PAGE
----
Oxytetracycline, an antibacterial medication, can enter the agricultural system inadvertantly via human or animal waste in the form of manure, biosolids, and crop irrigation with reclaimed water. Overexposure to the medication and functionally similar metabolites can increase bacterial resistance. Thus, it is important to understand the processes that control the fate and transport of antibacterials in agroecosystems. Birnessite, a naturally occuring manganese oxide mineral, is a strong oxidant. Previous studies have shown that birnessite is capable of oxidizing oxytetracycline, but failed to study this reaction over a period longer than two days. It was also previously believed that the resulting reductive dissolution had negligible effects on the mineral’s oxidative ability. Liquid chromatography high resolution mass spectrometry (LC-HRMS) is typically used to study metabolites in solution, but cannot be used to study the mineral surface. X-ray photoelectron spectroscopy (XPS) fills this gap in knowledge as a surface sensitive technique as will be discussed in this talk. By combining results of these two methods, Karpov et al. (2018) suggest that previously defined oxidized metabolites of oxytetracyline oxidize further through interactions with the birnessite surface, and that the resulting reductive dissolution of the mineral increases its oxidative ability. By applying the knowledge gained in this study, we can better understand the fate and transport of oxytetracycline within agroecosystems. Future studies should focus on elucidating how birnessite may oxidize oxytetracycline and other phamaceuticals under natural conditions to account for variation in soil pH, and impact of competing reactions.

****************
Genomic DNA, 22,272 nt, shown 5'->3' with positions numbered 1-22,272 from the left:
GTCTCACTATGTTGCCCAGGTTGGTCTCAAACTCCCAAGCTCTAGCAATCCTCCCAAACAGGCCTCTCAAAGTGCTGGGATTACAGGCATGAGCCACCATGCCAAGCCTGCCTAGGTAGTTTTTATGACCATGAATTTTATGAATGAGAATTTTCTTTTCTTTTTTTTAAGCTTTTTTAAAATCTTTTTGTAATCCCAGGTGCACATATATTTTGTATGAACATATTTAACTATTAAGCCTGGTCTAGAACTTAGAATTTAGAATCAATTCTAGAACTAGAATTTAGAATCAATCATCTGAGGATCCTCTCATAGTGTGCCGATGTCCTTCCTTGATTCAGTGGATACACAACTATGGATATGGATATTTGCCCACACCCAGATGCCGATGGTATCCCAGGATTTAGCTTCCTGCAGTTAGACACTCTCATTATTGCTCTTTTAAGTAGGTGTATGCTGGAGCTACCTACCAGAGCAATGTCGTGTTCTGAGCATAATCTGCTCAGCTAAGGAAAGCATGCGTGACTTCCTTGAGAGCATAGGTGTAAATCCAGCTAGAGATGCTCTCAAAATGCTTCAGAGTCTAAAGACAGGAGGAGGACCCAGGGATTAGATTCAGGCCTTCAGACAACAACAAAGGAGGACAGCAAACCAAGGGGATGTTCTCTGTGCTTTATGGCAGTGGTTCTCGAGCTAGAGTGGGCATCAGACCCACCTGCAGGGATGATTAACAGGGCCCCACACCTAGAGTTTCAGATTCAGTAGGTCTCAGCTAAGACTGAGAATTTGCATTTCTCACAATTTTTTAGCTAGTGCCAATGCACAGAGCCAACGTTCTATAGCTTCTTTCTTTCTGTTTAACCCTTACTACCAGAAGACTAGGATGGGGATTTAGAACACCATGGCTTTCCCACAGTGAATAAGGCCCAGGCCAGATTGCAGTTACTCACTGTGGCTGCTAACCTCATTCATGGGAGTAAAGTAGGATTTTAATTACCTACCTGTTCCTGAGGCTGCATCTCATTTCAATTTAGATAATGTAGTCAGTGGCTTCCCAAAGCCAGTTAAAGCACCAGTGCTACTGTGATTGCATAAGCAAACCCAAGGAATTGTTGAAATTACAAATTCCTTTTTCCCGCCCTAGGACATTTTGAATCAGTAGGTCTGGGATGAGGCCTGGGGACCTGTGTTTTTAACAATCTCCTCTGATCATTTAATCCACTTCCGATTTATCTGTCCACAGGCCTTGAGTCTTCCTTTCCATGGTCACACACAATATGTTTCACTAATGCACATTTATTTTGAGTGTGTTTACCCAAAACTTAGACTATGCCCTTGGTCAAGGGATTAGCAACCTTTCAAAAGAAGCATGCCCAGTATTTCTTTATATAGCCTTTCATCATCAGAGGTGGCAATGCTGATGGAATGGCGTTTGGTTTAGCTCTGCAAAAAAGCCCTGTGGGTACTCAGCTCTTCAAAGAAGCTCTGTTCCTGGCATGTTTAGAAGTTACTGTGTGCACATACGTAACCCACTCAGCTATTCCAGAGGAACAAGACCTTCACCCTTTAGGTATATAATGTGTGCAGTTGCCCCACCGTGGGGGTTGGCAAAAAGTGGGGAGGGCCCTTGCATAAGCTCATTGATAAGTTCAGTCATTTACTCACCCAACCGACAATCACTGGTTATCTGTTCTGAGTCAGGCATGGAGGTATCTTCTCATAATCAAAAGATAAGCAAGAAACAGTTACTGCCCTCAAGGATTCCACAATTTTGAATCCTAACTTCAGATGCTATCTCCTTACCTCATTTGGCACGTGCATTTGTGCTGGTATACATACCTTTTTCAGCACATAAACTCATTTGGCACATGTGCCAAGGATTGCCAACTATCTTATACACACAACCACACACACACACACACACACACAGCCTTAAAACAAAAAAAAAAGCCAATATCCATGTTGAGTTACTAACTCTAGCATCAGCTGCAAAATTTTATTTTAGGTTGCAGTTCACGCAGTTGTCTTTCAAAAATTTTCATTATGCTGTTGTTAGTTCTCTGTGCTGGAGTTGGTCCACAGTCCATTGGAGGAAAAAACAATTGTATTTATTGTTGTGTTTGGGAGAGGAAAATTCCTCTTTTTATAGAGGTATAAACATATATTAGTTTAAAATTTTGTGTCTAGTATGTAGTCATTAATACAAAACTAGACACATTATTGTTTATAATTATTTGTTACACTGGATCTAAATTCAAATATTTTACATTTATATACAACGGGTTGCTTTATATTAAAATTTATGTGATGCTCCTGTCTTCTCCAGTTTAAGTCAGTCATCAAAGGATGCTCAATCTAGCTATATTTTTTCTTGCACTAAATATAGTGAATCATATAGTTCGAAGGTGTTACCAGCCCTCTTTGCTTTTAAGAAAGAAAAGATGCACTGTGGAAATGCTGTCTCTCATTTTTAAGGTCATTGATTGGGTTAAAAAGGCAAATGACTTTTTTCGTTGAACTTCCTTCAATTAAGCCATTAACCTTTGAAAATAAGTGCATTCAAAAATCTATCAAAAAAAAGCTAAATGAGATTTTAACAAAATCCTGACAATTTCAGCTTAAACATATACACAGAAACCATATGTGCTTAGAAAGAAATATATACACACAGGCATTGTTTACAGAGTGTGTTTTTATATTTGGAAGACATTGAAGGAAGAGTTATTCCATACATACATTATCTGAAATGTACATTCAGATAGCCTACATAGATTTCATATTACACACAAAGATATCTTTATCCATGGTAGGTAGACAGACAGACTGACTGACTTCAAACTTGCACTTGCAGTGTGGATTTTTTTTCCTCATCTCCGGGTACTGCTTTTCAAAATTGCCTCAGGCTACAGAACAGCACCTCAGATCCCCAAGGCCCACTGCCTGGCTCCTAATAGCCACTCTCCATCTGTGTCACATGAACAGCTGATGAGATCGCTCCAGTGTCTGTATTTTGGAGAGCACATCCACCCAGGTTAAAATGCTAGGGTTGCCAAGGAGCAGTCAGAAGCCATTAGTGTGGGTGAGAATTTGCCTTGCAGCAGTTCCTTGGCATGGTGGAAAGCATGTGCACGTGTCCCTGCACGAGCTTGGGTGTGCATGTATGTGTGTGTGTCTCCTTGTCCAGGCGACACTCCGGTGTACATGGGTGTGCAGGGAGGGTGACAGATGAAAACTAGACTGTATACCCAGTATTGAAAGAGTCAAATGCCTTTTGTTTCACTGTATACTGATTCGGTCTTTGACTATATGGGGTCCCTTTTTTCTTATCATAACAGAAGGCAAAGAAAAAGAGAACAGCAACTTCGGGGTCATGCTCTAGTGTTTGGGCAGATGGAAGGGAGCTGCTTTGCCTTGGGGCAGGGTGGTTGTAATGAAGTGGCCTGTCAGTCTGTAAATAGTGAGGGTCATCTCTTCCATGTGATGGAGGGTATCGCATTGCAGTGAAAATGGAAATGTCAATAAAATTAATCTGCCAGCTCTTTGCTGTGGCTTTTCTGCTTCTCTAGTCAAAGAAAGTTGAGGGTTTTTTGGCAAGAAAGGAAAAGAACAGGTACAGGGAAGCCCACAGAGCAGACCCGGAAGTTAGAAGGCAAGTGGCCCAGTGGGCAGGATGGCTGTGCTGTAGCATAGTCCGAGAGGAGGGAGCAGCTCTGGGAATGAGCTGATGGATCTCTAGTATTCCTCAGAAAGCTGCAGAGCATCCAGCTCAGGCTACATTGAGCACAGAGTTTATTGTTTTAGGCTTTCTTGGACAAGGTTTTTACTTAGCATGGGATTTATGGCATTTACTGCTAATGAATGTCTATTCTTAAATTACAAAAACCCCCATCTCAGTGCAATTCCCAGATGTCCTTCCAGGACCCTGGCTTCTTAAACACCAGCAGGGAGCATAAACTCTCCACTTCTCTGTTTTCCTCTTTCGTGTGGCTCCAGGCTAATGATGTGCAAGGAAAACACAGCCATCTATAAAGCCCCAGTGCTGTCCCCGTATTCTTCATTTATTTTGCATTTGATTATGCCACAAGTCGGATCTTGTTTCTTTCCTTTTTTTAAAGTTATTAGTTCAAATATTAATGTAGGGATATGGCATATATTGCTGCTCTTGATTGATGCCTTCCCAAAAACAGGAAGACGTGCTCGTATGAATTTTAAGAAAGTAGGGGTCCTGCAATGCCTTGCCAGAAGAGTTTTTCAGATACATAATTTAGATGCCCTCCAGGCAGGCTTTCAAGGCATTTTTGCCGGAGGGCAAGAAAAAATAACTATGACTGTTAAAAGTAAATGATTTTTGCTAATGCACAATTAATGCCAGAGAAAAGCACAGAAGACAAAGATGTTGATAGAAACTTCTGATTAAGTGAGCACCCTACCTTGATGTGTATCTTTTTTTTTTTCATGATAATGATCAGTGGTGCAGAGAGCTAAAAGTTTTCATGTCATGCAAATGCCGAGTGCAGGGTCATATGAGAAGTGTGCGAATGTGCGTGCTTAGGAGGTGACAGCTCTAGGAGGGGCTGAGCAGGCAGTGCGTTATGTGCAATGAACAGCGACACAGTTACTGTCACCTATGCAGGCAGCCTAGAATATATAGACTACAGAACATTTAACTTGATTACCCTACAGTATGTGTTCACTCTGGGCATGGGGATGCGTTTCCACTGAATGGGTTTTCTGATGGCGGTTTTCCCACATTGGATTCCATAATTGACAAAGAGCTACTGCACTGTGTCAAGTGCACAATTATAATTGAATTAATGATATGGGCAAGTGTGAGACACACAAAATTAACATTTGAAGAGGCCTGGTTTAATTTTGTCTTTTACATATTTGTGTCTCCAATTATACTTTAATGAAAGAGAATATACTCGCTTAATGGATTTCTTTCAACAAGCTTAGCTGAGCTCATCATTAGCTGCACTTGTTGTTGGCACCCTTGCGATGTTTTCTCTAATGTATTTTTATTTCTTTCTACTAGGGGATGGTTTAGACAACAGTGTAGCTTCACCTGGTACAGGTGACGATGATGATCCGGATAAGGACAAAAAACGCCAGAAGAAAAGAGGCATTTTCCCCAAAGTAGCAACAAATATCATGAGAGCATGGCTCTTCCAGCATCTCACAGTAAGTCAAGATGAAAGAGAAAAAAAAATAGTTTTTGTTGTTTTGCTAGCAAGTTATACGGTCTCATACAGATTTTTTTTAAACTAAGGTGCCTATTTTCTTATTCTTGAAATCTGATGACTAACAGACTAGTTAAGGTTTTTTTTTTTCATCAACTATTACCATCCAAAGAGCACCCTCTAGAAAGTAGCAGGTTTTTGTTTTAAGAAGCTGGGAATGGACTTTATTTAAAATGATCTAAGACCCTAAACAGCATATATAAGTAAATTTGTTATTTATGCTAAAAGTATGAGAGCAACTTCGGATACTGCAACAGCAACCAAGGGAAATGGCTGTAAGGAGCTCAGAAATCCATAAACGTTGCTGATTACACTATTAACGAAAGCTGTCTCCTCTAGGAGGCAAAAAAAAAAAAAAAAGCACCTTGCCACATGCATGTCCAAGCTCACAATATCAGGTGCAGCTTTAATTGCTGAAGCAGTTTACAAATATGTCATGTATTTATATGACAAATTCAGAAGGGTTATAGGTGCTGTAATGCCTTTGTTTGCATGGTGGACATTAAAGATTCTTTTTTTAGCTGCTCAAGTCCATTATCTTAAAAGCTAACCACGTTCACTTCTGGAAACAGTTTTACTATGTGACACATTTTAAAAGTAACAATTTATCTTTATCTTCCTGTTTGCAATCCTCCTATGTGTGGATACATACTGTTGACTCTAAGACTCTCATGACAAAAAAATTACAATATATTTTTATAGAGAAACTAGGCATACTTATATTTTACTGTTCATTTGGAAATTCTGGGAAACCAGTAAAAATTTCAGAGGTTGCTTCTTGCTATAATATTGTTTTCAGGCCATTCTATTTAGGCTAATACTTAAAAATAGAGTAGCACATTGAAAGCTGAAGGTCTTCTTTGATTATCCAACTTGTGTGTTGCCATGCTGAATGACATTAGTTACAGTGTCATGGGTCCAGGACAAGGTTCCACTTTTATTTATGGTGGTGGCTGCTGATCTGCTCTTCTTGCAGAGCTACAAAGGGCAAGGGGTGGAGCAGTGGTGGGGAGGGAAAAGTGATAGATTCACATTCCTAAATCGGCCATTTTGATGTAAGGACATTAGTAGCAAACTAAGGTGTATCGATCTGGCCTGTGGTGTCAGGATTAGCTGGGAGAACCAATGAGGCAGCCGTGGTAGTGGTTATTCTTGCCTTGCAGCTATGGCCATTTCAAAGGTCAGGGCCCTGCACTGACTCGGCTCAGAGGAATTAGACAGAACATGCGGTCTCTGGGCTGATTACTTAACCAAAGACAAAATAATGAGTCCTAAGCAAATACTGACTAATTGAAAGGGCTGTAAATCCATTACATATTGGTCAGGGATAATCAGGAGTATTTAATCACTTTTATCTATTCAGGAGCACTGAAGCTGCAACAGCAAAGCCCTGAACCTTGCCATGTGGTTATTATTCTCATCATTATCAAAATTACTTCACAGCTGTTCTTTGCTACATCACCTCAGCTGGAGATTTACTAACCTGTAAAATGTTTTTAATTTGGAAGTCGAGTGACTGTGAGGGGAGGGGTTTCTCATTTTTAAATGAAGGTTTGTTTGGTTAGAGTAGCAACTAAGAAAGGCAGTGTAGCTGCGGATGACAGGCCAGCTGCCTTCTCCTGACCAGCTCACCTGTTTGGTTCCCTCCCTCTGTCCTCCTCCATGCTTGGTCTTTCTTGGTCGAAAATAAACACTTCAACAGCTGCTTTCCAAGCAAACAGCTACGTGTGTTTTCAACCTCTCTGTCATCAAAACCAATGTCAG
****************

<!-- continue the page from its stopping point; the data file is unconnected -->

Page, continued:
Karpov, M.; Seiwert, B.; Mordehay, V.; Reemtsma, T.; Polubesova, T.; Chefetz, B. Transformation of Oxytetracycline by Redox-Active Fe(III)- and Mn(IV)-Containing Minerals: Processes and Mechanisms. Water Res. 2018, 145, 136–145. https://doi.org/10.1016/j.watres.2018.08.015.